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Cybersecurity For Small Businesses: 10 Important Tips To Keep Your Money & Data Safe

You may think that small businesses are not vulnerable to cybercrimes just like big corporations. But in fact, about 43 percent of cyber-attacks target small businesses. Micro companies, in general, are not as secure compared to large-scale businesses because of budget issues and because they are “small.” Although these businesses are literally less far-reaching compared to large corporations, the security threats they experience are not small, at all. They easily fall victim to hacking, malware, spyware, ransomware, and security breaches because of their low-priced and dated protection.

Cybersecurity should be one of the top priorities for your small business, but how do you keep your business protected from these cyber threats without spending too much? Here are some cybersecurity tips that are simple yet effective for small business owners. These can help reduce the risks of ransomware, malware, and hacking.

1. Use strong passwords

If you use passwords that are very easy to figure out such as 1234, 0000, or ABCD, it would be like a walk in the park for hackers to acquire your system’s password. Strong passwords are comprised of alphanumeric and special characters that are case-sensitive. The more random the combination, the better it is. If your passwords are secure, it will be difficult for someone to figure it out and hack it. Inform your employees as well to create secure passwords.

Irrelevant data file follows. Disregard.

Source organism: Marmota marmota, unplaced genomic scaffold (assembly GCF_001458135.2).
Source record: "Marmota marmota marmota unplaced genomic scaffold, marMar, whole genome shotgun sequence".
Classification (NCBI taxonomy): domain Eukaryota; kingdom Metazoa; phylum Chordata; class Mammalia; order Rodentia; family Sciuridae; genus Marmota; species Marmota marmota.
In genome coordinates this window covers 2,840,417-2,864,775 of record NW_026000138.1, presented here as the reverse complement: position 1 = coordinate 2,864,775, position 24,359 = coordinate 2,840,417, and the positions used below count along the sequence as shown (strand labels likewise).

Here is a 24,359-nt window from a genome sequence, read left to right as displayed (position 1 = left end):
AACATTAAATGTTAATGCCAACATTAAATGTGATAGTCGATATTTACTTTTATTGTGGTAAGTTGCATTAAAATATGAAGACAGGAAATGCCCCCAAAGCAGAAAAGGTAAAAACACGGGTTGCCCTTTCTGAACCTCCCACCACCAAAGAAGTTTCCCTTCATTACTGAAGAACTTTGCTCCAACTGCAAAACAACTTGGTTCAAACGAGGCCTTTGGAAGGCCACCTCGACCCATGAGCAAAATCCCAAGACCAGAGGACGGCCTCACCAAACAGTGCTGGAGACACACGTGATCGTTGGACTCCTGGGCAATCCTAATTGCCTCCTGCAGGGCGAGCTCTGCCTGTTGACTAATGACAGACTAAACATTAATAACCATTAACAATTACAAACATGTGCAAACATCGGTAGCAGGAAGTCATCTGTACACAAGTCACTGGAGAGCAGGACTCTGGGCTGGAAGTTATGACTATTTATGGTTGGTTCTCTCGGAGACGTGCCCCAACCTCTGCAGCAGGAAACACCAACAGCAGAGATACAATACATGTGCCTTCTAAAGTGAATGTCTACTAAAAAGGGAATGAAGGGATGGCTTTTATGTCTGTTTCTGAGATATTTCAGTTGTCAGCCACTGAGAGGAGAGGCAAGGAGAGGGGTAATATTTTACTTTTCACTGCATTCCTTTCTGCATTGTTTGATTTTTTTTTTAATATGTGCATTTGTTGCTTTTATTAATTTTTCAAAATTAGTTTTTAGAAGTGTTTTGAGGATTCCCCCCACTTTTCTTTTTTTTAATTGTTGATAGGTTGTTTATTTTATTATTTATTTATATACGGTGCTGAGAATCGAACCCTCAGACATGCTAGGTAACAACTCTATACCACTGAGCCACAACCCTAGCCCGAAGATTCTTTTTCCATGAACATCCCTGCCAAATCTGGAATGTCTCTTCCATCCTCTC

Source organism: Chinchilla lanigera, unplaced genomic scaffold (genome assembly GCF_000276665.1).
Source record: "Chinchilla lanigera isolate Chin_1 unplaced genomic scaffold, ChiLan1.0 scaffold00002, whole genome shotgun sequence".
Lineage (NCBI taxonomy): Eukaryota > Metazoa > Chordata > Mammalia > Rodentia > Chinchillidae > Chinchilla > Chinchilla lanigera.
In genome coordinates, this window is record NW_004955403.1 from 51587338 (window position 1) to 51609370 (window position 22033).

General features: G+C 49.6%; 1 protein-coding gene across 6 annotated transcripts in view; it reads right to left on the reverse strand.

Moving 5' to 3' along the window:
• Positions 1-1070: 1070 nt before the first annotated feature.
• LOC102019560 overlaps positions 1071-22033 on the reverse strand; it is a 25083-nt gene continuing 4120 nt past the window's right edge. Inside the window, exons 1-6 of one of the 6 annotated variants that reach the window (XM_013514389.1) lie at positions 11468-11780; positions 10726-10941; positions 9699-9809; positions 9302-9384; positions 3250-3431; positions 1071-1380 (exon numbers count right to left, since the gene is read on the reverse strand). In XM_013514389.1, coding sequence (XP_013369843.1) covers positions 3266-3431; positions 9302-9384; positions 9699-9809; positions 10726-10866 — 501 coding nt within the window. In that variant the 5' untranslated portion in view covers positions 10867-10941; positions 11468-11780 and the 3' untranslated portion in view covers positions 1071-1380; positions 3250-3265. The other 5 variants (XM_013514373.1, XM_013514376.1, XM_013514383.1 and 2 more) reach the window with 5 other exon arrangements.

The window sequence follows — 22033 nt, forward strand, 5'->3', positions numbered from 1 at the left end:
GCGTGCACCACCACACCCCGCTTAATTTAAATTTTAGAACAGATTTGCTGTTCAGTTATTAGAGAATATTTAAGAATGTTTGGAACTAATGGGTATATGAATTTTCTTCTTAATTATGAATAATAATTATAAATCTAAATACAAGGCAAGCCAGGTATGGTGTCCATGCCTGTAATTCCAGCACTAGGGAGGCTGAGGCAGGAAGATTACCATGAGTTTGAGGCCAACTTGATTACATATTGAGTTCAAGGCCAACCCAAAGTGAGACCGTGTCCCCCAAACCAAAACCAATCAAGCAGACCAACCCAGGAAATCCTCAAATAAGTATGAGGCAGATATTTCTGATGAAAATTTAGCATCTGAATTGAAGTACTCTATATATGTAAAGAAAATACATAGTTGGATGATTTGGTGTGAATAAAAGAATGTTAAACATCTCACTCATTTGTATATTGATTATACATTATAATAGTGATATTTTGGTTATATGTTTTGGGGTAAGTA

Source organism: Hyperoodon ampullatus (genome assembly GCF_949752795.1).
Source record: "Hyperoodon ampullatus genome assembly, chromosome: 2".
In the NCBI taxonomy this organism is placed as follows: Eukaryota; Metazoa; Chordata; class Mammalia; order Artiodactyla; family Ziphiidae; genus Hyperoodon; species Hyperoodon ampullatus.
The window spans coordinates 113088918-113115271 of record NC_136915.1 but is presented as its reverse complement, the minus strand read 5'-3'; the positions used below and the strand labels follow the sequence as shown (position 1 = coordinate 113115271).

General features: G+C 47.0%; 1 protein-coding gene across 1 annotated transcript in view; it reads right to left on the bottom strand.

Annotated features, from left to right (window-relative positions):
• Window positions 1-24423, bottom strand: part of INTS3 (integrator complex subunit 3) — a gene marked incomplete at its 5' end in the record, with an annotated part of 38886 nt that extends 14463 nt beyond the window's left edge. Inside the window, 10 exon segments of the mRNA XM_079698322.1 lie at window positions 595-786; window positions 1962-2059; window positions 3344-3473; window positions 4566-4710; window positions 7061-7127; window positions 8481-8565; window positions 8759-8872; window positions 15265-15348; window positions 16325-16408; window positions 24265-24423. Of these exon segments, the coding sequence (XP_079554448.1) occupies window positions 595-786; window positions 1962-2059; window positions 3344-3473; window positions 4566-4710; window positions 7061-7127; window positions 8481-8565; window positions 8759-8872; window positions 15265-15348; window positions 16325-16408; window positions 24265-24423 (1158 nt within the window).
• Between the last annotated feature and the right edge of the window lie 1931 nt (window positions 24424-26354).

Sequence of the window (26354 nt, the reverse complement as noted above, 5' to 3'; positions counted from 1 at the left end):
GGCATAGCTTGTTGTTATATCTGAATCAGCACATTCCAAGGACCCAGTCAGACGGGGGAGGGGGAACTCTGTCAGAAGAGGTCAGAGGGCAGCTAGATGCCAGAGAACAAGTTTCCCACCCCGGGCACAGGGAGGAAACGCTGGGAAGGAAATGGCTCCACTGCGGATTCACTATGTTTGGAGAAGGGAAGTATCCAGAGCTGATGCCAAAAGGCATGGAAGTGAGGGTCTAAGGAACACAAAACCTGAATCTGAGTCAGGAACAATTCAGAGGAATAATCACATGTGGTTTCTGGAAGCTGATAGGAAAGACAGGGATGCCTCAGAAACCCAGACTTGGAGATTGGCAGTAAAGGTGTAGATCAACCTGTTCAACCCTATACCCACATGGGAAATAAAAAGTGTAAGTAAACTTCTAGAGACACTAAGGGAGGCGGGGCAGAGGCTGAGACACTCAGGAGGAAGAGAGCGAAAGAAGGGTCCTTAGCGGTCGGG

2. Decrease the number of attempts for entering the password

Someone who will try to access your system will try all sorts of different passwords randomly until they hit the jackpot and open your account. This can mean that your account is still not safe even with a 6-digit pin that has a million unique possible number combinations. You have to be aware that there are password-cracking software nowadays that can guess your code in a few minutes. So to avoid falling victim to these hackers, you should limit the number of attempts for your authentication process. In most cases, the number of attempts is limited to 3, so after the third attempt, you can no longer try to enter the password.

3. Password manager software

A password manager tool that creates and stores the password can be helpful for you. But you have to think carefully when choosing one. Remember that this tool stores all passwords in its database; so for a hacker, all he needs is to crack one code. That is why you need to think of its advantages and disadvantages before you use one for your business.

4. On-screen keyboard option

If you are not yet aware, there are hackers that can record your keystrokes using keylogging software. This is common if you’re using shared networks. What you can do to avoid this is by using an on-screen or virtual keyboard. The keylogging software will not be able to track keys that you enter on the on-screen keyboard because you’re only operating it using mouse clicks. This is commonly used in financial establishments.

5. Backups